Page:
Forty percent of the young Labour Party supporters who survived a massacre at their summer camp on the island of Utøya two years ago are still suffering from flashbacks, anxiety and depression. A new survey shows that 30 percent of the parents of Utøya victims are suffering as well.
The survey, conducted by the Norwegian Centre for Violence and Traumatic Stress Studies, has conducted two rounds of personal interviews with those who were on the island when a lone Norwegian right-wing extremist unleashed the massacre. He shot and killed 69 persons, and wounded and terrified hundreds of others after first bombing Norway’s Labour-led government headquarters in downtown Oslo.
Improvement, but more help needed
The first interviews were conducted around five months after the attacks on July 22, 2011, the second 14-15 months later. In the first round, fully 70 percent of the young survivors were suffering anxiety and depression and 40 percent of the parents. The newer numbers show there’s been improvement, but that many still need help.
“Norway as a nation has a great need to put July 22 behind us,” Grete Dyb, the researcher behind the survey, told Norwegian Broadcasting (NRK). “But at the same time, we must not forget that there are many fellow citizens out there who still need us to understand that they’re having difficulties, and that we help them so they can move on.”
Dyb said that people react differently to trauma, but that it’s not unusual that it can take a long time to heal. A fifth of the young survivors show symptoms of post-traumatic stress disorder, down from a fourth a year earlier, while 40 percent still have psychosomatic ailments such as headaches, stomach pain and feelings of despair. Many still suffer flashbacks from the terror of the massacre, their fear, the sight of friends being shot and an inability to help them. Others suffer from a subsequent lack of concentration that has caused problems for their studies or their ability to work.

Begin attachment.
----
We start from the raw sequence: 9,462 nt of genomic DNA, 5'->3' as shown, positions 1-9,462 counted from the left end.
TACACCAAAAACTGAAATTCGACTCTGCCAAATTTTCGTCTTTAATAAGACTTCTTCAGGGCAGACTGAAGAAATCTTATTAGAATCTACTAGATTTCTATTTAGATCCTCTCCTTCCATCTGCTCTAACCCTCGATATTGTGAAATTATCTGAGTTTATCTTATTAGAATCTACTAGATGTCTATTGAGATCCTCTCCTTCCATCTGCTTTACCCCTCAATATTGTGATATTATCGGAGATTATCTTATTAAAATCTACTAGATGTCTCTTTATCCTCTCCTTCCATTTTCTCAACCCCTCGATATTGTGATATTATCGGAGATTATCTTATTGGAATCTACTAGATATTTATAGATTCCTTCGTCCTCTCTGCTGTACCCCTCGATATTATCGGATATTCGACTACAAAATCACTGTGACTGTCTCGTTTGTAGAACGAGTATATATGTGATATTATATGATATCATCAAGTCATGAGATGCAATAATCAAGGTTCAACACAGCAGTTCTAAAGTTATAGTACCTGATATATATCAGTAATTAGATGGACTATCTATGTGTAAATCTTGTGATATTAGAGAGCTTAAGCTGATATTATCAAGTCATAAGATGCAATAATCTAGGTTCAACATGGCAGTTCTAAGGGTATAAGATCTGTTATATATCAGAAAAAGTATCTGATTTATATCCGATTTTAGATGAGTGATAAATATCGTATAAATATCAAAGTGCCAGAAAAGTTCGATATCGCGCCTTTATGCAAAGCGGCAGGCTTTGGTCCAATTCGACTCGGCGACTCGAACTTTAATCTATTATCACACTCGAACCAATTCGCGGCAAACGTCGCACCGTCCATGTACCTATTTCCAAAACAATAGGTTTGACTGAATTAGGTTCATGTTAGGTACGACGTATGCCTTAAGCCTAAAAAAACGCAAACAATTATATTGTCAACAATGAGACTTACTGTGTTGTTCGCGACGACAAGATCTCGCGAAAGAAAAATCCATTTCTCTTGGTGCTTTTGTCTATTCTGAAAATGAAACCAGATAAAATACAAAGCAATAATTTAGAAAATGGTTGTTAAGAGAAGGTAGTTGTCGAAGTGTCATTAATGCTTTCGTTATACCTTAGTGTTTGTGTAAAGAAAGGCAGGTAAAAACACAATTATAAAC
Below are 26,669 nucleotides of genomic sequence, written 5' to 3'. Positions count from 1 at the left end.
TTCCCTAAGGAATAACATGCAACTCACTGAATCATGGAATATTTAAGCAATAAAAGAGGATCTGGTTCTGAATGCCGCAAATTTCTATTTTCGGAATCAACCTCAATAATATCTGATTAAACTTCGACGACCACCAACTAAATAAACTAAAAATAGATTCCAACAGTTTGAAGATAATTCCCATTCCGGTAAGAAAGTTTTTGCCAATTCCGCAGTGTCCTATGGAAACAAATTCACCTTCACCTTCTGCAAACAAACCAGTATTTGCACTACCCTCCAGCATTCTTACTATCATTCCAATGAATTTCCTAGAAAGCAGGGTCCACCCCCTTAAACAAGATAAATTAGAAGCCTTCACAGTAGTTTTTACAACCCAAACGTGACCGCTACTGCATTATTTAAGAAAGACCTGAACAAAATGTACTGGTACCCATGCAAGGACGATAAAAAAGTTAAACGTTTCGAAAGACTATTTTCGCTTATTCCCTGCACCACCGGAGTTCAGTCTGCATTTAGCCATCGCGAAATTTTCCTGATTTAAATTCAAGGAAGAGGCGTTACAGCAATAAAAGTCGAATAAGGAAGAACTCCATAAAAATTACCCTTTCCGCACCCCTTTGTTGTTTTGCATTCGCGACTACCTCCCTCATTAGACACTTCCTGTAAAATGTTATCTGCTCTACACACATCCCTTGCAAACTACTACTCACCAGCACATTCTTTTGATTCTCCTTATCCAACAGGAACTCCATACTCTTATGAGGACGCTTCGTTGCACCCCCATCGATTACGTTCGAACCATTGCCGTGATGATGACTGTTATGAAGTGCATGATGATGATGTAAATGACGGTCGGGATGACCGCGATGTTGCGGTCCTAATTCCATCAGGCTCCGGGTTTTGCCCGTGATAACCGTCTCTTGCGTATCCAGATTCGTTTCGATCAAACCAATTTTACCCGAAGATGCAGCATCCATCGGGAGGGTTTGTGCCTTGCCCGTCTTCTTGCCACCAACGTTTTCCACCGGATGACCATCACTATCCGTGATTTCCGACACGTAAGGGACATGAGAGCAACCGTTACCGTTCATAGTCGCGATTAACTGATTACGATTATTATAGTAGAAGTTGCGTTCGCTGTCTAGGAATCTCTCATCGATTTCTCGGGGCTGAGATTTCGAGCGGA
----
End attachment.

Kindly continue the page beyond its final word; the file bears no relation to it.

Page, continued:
“That’s the hard reality of being hit by such a traumatic event, that it can have consequences for your life in many areas,” Dyb told NRK.
‘Just fine,’ but plagued
Lisa Marie Husby, a young woman from Orkanger who survived the massacre, told NRK that she can feel “just fine” some days, but depressed and plagued by flashbacks of the violence she witnessed on other days. “I can have flashbacks that last for several minutes, where I just stare straight ahead and don’t even realize I’ve been ‘away,'” Husby said. Difficulty concentrating prompted her to give up her studies, at least for now, but she is holding down a job and still goes to a psychologist.
Like others, her days are better now than they were two years ago, and she worries that others around her don’t want to hear that she still has problems.
“Therefore I mostly just say I’m fine (when asked how she’s doing),” Husby said. “But maybe it’s also good that folks hear that it’s okay not to be fine.”
Views and News from Norway/Nina Berglund
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